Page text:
Improved Retention

Retention is a significant concern for organizations, especially in light of ‘The Great Resignation’. Employees are naturally inclined to stay longer where they feel genuinely valued and understood. Coaches, trainers and consultants can highlight how a psychologically safe environment encourages employees to stay longer, reducing turnover and the associated costs of hiring and training new staff.

Diversity, Inclusion, Equity & Belonging

An inclusive culture is underpinned by psychological safety. Coaches and consultants play a crucial role in fostering environments where diversity is celebrated, and all employees can thrive, thus enhancing corporate reputation and employee satisfaction.


External Factors Reinforcing the Urgency

ISO Psychosocial Risk Regulations

Global standards now mandate the management of psychosocial risks. Executive coaches, trainers and consultants need to be well-versed in psychological safety to guide their clients effectively in achieving compliance.

Workplace Legislation & Accountability

In regions like Australia, Canada, and the UK, where psychological safety practices are legally mandated, coaches and consultants must prepare their clients to adhere to these laws to avoid penalties.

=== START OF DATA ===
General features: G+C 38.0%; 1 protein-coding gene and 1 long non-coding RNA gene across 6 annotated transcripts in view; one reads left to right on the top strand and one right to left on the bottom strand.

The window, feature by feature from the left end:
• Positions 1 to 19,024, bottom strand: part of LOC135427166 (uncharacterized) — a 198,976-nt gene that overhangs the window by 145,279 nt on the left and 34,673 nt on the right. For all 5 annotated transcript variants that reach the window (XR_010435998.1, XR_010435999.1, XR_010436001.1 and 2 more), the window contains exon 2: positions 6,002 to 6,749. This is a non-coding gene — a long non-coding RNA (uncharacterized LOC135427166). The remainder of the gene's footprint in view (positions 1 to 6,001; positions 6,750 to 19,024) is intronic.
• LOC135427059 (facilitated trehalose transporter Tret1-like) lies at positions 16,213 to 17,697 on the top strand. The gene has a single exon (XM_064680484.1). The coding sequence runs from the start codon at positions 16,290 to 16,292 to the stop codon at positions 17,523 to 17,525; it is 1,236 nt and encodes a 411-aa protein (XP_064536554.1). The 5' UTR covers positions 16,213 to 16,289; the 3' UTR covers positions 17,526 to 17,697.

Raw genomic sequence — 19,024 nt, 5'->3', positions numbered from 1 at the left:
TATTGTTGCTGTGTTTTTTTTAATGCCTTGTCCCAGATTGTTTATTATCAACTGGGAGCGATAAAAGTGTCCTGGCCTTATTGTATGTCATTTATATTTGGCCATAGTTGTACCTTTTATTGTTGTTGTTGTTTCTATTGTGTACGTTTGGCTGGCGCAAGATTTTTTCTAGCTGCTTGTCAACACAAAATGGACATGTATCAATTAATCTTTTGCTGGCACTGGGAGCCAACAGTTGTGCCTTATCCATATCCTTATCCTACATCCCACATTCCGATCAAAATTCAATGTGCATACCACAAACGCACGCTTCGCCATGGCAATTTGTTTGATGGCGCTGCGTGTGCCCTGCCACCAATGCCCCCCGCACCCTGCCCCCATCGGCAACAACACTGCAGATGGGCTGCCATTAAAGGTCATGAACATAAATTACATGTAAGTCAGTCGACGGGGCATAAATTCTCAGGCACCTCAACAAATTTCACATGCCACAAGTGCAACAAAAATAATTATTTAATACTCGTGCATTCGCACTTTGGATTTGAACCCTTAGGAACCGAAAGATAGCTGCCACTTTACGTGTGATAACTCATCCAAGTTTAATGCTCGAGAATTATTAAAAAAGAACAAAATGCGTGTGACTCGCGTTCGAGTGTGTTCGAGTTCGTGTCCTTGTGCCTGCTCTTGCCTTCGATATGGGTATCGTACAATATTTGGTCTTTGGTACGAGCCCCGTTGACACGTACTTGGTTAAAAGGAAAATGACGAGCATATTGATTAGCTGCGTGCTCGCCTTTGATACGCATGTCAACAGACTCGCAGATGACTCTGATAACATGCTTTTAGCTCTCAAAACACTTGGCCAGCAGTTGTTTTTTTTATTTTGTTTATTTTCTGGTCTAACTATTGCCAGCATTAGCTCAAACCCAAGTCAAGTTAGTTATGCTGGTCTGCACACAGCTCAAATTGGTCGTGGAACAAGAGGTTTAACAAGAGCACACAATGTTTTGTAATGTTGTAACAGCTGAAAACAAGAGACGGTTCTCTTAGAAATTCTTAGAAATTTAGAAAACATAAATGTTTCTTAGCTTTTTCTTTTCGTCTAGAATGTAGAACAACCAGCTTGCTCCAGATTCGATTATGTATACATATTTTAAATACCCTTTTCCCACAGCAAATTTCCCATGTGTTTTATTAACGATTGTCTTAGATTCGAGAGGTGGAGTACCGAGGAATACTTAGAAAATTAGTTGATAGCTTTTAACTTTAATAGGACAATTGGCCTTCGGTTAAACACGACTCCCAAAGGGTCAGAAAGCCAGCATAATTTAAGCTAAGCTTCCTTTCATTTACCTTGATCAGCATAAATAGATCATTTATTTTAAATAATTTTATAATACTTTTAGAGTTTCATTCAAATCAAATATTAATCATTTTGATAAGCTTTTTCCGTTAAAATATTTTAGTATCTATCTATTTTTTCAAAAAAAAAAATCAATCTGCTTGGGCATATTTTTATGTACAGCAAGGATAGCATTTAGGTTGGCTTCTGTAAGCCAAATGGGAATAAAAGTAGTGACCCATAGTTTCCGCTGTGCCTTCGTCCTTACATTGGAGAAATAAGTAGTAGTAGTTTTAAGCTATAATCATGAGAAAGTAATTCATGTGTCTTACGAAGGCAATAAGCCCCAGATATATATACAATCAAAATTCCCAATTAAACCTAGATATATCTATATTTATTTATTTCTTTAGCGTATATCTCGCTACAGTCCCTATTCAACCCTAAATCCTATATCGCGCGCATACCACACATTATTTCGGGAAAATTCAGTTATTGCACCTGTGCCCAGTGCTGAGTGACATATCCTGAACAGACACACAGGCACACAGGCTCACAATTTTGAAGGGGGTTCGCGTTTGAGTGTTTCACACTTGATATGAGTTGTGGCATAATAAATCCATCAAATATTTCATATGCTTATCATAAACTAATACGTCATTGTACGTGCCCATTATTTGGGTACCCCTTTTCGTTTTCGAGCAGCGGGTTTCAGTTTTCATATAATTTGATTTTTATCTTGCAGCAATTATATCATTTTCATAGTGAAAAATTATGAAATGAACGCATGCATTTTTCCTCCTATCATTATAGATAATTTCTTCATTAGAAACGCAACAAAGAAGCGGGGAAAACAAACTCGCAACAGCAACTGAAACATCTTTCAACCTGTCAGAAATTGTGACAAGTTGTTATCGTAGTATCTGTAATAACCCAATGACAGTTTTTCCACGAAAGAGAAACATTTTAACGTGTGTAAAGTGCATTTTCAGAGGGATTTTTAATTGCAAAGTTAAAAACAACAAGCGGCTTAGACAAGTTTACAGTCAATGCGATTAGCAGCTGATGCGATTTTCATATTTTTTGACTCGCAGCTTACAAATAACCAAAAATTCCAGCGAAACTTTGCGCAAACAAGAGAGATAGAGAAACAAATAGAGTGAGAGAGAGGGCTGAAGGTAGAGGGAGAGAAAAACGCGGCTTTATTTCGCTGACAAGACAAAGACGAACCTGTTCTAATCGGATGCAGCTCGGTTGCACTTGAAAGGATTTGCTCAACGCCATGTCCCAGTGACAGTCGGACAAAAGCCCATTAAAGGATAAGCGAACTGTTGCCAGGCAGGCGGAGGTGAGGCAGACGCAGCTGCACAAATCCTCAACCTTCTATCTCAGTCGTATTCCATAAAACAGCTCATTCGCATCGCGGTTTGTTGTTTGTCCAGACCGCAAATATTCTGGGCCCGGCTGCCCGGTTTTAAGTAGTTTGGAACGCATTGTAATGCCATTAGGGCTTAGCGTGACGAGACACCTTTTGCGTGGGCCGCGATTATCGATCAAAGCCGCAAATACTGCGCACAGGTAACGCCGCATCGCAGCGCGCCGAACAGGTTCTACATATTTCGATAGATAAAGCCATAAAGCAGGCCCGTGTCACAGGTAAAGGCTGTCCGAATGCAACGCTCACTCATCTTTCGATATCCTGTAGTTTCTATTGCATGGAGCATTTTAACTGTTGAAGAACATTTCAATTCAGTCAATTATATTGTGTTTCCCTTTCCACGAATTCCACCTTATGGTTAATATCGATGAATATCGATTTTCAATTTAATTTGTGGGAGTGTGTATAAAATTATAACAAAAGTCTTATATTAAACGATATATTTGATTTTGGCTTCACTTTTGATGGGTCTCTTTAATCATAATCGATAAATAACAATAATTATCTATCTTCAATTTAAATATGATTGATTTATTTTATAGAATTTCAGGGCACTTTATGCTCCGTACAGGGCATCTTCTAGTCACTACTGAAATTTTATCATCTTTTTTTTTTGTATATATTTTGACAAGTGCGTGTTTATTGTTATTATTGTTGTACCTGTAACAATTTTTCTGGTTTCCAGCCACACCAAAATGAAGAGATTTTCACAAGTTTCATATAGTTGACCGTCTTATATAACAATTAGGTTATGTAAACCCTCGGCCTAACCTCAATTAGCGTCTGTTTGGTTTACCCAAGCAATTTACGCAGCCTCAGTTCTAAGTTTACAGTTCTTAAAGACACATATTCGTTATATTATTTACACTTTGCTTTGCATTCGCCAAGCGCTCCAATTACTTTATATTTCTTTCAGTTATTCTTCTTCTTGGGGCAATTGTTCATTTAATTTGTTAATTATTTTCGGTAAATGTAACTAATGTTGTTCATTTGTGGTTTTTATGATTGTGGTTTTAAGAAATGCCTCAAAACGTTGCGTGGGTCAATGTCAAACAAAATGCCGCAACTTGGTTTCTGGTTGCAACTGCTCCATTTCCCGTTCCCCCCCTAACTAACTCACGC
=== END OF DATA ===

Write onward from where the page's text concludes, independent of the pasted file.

Employee Expectations

Post ‘The Great Resignation,’ employees prioritize workplaces that support their well-being. Coaches and consultants should advise leadership on the strategic value of meeting these expectations to attract and retain top talent.

Employee Health

With the rise of mental health issues, workplaces have a critical role in fostering employee well-being. Consultants, coaches and trainers can offer programs that help companies address these challenges, enhancing their role as supportive employers.


Achieving Psychological Safety Accreditation with ABL

To adapt and align with these driving forces, gaining accreditation in psychological safety is a strategic move for coaches, trainers and consultants. As the corporate world increasingly prioritizes mental health and well-being, those accredited in psychological safety will find themselves in high demand.

The Academy of Brain-based Leadership (ABL) offers a comprehensive Psychological S.A.F.E.T.Y.™ Accreditation. Using our neuroscience-backed S.A.F.E.T.Y.™ Assessment and Toolkit, coaches, consultants and trainers learn how to help people gain insight into their psychological safety needs and strategies to enhance the psychological safety of those they work with.



As an executive coach, trainer, or consultant, emphasizing the importance of psychological safety within client organizations is crucial. Not only does it foster a more innovative, productive, and inclusive workplace, but it also aligns with global standards and legal requirements, enhancing corporate reputation and operational success.

Through applying the knowledge gained from accreditation in your consulting or coaching practices you’ll be significantly enhancing your value proposition to clients.

Psychological safety is essential and it’s here to stay. Don’t get left behind.